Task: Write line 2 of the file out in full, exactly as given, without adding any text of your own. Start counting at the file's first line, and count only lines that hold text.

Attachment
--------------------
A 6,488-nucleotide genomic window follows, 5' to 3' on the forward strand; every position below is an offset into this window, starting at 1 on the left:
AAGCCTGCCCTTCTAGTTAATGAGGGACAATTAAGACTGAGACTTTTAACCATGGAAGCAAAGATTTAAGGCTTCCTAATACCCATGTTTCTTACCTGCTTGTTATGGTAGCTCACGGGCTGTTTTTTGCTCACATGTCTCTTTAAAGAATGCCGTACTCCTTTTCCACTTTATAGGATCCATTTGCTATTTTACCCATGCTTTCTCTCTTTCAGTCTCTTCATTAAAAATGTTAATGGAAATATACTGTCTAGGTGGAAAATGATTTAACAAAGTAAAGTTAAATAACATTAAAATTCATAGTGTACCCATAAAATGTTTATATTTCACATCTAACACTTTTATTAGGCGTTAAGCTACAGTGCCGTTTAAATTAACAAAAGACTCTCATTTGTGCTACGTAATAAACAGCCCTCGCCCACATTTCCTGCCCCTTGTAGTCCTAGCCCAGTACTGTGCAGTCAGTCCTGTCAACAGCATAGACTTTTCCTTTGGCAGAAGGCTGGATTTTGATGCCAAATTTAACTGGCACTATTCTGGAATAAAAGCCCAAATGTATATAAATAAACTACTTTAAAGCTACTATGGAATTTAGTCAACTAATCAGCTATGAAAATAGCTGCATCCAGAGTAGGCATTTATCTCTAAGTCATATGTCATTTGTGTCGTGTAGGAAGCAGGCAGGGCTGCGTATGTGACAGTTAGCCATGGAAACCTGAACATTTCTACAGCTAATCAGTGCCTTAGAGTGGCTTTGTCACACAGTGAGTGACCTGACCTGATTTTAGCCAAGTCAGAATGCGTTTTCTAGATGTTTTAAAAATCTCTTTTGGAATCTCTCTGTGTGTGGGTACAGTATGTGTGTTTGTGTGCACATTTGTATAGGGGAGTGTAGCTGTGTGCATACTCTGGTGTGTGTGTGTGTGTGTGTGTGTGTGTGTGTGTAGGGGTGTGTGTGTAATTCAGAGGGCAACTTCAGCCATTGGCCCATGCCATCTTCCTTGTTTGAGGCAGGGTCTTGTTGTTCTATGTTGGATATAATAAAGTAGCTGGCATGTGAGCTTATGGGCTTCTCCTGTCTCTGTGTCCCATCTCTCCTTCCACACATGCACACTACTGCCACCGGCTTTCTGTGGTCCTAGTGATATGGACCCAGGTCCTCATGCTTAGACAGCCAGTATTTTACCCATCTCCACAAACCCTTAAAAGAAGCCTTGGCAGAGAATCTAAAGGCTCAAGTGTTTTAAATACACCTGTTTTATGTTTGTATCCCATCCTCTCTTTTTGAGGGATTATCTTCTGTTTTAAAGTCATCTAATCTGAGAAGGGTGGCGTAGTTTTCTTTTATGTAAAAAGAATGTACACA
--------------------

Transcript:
AAGCCTGCCCTTCTAGTTAATGAGGGACAATTAAGACTGAGACTTTTAACCATGGAAGCAAAGATTTAAGGCTTCCTAATACCCATGTTTCTTACCTGCTTGTTATGGTAGCTCACGGGCTGTTTTTTGCTCACATGTCTCTTTAAAGAATGCCGTACTCCTTTTCCACTTTATAGGATCCATTTGCTATTTTACCCATGCTTTCTCTCTTTCAGTCTCTTCATTAAAAATGTTAATGGAAATATACTGTCTAGGTGGAAAATGATTTAACAAAGTAAAGTTAAATAACATTAAAATTCATAGTGTACCCATAAAATGTTTATATTTCACATCTAACACTTTTATTAGGCGTTAAGCTACAGTGCCGTTTAAATTAACAAAAGACTCTCATTTGTGCTACGTAATAAACAGCCCTCGCCCACATTTCCTGCCCCTTGTAGTCCTAGCCCAGTACTGTGCAGTCAGTCCTGTCAACAGCATAGACTTTTCCTTTGGCAGAAGGCTGGATTTTGATGCCAAATTTAACTGGCACTATTCTGGAATAAAAGCCCAAATGTATATAAATAAACTACTTTAAAGCTACTATGGAATTTAGTCAACTAATCAGCTATGAAAATAGCTGCATCCAGAGTAGGCATTTATCTCTAAGTCATATGTCATTTGTGTCGTGTAGGAAGCAGGCAGGGCTGCGTATGTGACAGTTAGCCATGGAAACCTGAACATTTCTACAGCTAATCAGTGCCTTAGAGTGGCTTTGTCACACAGTGAGTGACCTGACCTGATTTTAGCCAAGTCAGAATGCGTTTTCTAGATGTTTTAAAAATCTCTTTTGGAATCTCTCTGTGTGTGGGTACAGTATGTGTGTTTGTGTGCACATTTGTATAGGGGAGTGTAGCTGTGTGCATACTCTGGTGTGTGTGTGTGTGTGTGTGTGTGTGTGTGTGTAGGGGTGTGTGTGTAATTCAGAGGGCAACTTCAGCCATTGGCCCATGCCATCTTCCTTGTTTGAGGCAGGGTCTTGTTGTTCTATGTTGGATATAATAAAGTAGCTGGCATGTGAGCTTATGGGCTTCTCCTGTCTCTGTGTCCCATCTCTCCTTCCACACATGCACACTACTGCCACCGGCTTTCTGTGGTCCTAGTGATATGGACCCAGGTCCTCATGCTTAGACAGCCAGTATTTTACCCATCTCCACAAACCCTTAAAAGAAGCCTTGGCAGAGAATCTAAAGGCTCAAGTGTTTTAAATACACCTGTTTTATGTTTGTATCCCATCCTCTCTTTTTGAGGGATTATCTTCTGTTTTAAAGTCATCTAATCTGAGAAGGGTGGCGTAGTTTTCTTTTATGTAAAAAGAATGTACACA